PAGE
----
NYU Black Renaissance Noire NYU Black Renaissance Noire V. 16.1 - Page 100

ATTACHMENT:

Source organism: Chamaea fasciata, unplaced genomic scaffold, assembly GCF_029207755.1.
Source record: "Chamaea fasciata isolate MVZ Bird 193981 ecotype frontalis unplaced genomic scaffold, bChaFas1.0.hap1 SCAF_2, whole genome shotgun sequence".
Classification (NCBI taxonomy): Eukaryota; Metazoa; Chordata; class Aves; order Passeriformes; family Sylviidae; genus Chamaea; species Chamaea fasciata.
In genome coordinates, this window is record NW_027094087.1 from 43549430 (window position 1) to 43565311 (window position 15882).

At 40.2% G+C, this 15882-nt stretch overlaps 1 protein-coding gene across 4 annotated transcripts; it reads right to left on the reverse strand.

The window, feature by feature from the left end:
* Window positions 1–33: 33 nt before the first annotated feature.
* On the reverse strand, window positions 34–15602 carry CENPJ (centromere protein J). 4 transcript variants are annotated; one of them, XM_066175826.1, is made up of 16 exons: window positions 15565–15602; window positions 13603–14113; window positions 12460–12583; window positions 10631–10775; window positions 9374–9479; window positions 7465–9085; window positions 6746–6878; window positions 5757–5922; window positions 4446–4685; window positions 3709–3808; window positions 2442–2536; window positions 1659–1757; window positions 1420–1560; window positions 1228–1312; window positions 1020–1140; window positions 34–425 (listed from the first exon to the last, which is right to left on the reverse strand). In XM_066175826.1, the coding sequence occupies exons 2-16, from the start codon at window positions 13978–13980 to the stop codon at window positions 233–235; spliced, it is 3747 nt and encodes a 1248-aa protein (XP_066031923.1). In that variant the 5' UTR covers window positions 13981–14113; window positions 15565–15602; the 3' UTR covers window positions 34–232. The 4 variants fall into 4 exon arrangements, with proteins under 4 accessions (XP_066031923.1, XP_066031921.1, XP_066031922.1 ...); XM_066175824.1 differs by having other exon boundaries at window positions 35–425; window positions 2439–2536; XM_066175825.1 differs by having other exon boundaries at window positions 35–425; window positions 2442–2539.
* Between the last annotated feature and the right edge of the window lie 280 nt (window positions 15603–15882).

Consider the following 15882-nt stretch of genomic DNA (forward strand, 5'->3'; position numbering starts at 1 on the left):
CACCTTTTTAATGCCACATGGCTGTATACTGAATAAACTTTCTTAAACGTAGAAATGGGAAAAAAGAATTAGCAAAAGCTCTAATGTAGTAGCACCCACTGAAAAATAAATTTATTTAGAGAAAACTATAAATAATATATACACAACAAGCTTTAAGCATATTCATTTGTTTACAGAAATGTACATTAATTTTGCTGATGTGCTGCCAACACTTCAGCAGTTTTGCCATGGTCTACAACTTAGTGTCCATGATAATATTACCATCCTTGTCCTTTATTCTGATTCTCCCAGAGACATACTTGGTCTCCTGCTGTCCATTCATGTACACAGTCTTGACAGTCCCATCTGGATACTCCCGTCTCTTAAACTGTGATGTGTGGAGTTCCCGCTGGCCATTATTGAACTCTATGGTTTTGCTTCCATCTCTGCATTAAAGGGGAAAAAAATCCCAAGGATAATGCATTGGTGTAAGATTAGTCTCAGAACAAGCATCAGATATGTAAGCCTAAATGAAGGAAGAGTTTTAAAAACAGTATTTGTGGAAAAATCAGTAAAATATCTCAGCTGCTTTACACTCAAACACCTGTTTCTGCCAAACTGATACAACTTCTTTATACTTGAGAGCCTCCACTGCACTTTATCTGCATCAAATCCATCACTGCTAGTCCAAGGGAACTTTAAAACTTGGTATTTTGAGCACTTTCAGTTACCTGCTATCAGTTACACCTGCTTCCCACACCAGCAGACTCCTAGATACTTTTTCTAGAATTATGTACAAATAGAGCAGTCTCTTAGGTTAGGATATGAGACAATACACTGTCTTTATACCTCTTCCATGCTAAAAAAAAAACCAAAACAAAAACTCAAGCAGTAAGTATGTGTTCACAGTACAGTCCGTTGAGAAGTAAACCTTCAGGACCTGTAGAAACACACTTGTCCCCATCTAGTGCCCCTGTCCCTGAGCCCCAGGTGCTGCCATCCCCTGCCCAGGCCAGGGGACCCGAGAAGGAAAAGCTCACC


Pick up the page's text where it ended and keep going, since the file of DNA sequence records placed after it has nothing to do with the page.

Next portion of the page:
98 We listened to Flying Lotus and imagined blow drifting down to cover the gray landscape in white. We had followed Tom’s ghost to Bogalusa, a city he’d visited in the Sixties with the Free Southern Theater, an organization he first reported on and then joined when he left New York’s Lower East Side for New Orleans in 1965, returning to his birthplace. In Bogalusa the theater had tried for the first time to stage not just the repertory pieces they’d been playing throughout the South on successive tours since 1964, but a performance built on the spot, out of the actual race relations of the existing community. With the active participation of their black audience, theater members hoped to hold up reality itself, to render it accessible, as what Albert Murray would later describe the blues to be: “an idiom of experience-confrontation, and existential improvisation.” We drove through the city’s mostly empty downtown, brick buildings filled with empty storefronts. After a quick picnic lunch in a city park, curtailed by the cold and by the rolling stink of the paper mill that is the city’s economic engine, we drove northwest over low hills to Natchez. It was dark and raining hard when we arrived. The historic hotel where we stayed fronted the high bluffs above the Mississippi. Sheltered in a gazebo, we watched the lights of south-bound barges swirl through the fog. In the morning we took the Natchez Trace northeast to Jackson. This is a tunnel, we discovered, bored through time. Within it, the thin strip of land that borders the paved, wpa parkway, its wide curves designed for slower and heavier vehicles than our own, things were frozen, preserved as a national imaginarium. Beyond that Platonic strip, in the real world, things change, decay and transform. We walked across the swampy top of Emerald Mound, the second largest such indigenous structure in the United States, a ceremonial space built over centuries by the Plaquemines culture people, ancestors of the Natchez Indians, who leveled the crest of a natural hill and canted its sides with the dirt. We visited the Ferguson plantation, Mount Locust, a few miles down the road. The Trace, I learned, had been a rough network of trails that boatmen took from Natchez back toward Nashville and Cincinnati, after they’d floated their goods downriver. Before steam, the boats could not be returned against the current, and so were broken up and sold for materials. The men who worked the boats returned by land, by horse or on foot, to their point of origin. Quickly, the capillary network of footpaths began to distillate into a main artery, running southwest to northeast and serviced by entrepreneurs, a line traced today by the parkway. Mount Locust became a significant way station, developed out of the common law of hospitality into a paying concern, and along the way the plantation had expanded. The lifespan of the Trace, I learned, was brief, only a few decades, bridging the development of what had been Indian wilderness and the invention of steam, at which point the river men could return upriver by boat to St. Louis or beyond. The docent who gave us a tour of the plantation didn’t seem particularly surprised when I asked him about the slaves, but he hesitated a moment before he spoke. “GLENDORA, MS, JANUARY 2015” PHOTOGRAPHS BY LADY PEREZ. LARGE FORMAT ANALOG TO 35MM DIGITAL TRANSFER. “Chichi, get the yayo,” she kept saying, quoting Scarface, riffing the stereotypes of her own native place, and laughing like crazy.